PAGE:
The Chicago Teachers’ Pension Fund trustees in October voted to engage with fossil fuel companies to encourage them towards clean renewable energy sources and investing in viable clean and renewable energy sources to offset the fund’s fossil fuel investments. The fund plans to achieve this goal by the end of 2027.
In a statement shared to Chief Investment Officer, the fund’s CIO Fernando Vinzons wrote, “the fund will approach divestiture from a multi-pronged approach, engaging with current companies to encourage them toward a path of clean renewable energy sources, while working toward the longer-term goal of divesting from publicly traded fossil fuel holdings and investing. Divestment does not attract consensus among institutional investors. Many public pension funds are engaging with companies that produce fossil fuels, some are divesting those companies, and some, as the case with state funds from the state of such as Louisiana, are allocating away from managers perceived to be harming the domestic energy sector by endorsing programs like the Net Zero campaign.
According to a press release from the Chicago Teachers’ pension fund, Carlton W. Lenoir, Sr., executive director at CTPF, commented on the vote saying, “as fiduciaries, our trustees must invest consistent with our mission to protect and enhance the present and future economic well-being of members, pensioners, and beneficiaries, and we are confident that this action fulfills that responsibility.”
Author(s): Dusty Hagedorn
Publication Date: 7 Nov 2022
Publication Site: ai-CIO
I’m not saying solving Illinois’ pension mess will be easy. It won’t. But dead silence surely won’t solve it. Voters hired Pritzker to fix problems. On this huge problem, he’s been a sad failure.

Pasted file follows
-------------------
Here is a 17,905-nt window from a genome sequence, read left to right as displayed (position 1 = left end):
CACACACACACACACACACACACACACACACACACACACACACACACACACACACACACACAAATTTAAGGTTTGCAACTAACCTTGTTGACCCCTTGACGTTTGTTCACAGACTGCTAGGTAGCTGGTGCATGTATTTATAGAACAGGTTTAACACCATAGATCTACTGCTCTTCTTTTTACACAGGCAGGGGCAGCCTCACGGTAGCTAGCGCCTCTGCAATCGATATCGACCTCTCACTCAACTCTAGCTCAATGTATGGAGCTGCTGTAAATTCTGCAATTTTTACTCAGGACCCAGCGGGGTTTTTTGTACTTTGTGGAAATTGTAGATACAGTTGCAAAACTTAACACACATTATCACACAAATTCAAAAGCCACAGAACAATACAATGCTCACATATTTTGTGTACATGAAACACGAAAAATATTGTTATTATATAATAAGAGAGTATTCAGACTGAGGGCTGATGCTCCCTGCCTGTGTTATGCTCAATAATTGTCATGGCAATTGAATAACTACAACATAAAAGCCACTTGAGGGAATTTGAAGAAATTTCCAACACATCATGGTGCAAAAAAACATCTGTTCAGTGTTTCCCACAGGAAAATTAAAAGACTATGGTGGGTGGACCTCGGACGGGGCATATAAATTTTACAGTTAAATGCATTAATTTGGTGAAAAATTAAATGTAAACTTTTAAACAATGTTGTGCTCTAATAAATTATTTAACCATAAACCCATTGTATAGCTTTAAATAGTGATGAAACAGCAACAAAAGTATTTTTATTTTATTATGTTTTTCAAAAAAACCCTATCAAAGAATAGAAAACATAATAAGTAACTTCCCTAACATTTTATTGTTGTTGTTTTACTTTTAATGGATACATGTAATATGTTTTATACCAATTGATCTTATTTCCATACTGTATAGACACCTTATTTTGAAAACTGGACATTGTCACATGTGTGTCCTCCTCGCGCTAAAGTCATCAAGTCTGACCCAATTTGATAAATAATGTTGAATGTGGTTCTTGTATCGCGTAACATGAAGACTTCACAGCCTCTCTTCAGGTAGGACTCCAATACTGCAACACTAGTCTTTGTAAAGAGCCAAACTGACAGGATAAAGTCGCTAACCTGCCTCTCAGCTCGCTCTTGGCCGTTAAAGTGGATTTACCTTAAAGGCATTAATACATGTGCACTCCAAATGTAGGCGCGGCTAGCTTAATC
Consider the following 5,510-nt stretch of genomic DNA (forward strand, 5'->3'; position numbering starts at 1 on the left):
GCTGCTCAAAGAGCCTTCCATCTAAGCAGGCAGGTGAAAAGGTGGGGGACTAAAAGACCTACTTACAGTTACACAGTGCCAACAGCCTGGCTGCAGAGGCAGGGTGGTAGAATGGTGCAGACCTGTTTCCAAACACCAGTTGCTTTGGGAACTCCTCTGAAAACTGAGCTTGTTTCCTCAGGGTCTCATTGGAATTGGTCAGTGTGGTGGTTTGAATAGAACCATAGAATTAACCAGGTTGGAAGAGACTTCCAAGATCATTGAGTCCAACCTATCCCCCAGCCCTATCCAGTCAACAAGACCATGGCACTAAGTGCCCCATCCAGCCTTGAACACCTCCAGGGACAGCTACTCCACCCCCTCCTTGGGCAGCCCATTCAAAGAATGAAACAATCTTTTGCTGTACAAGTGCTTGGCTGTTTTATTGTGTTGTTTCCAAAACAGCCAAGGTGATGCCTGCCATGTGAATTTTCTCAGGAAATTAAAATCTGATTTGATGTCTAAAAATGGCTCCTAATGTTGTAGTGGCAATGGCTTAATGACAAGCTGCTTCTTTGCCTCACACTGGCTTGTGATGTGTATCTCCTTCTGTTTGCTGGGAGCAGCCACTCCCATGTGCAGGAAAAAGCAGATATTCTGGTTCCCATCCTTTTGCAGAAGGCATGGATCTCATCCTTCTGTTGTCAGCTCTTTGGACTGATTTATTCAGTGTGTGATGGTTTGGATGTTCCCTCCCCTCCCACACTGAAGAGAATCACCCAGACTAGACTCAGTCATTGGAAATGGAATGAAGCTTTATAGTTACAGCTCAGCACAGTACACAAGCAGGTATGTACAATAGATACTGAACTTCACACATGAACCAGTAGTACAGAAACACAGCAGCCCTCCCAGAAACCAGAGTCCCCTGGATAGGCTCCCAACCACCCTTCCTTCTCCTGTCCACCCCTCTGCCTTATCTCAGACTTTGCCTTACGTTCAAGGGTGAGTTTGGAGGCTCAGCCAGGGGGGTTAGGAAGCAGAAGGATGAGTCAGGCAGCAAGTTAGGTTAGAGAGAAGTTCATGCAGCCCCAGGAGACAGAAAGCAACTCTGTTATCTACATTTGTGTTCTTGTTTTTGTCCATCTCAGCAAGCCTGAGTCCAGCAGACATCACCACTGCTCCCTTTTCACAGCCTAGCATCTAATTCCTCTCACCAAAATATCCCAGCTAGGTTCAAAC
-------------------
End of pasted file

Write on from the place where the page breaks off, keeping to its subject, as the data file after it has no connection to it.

Which leads to pension story No. 2: That’s the utter turmoil that seems to have overtaken one of the larger public retirement systems in the state, the $11 billion Chicago Teachers’ Pension Fund, which receives a nice chunk of Chicago homeowners’ property tax payments every six months.
When I last looked at the fund in October, its executive director and other key officials had just resigned, one commissioner had been censured by other board members, and board President Jeffery Blackwell was publicly complaining of an agency “culture of intimidation, intentional misinformation, discrimination, slander, misogyny, fear-mongering, blatant racism, sexism and retaliatory actions.” But interim Executive Director Mary Cavallaro said in a statement there was no reason to worry, and that “the fund is committed to ensuring financial stability, operational efficiencies and seamless service to members.”Well, guess who now has resigned—with a blast? That would be Cavallaro. “I can no longer tolerate the chaos and toxicity of the boardroom, along with the vile disrespect and insults directed toward me, the leadership team and the hard-working staff of the fund by certain misinformed trustees,” she said in a letter to the board. “I have grave concerns about the ability of fund operations to sustain the continued loss of key staff members because of bad trustee behavior and poor board governance.”
Author(s): Greg Hinz
Publication Date: 18 February 2021
Publication Site: Crain’s Chicago Business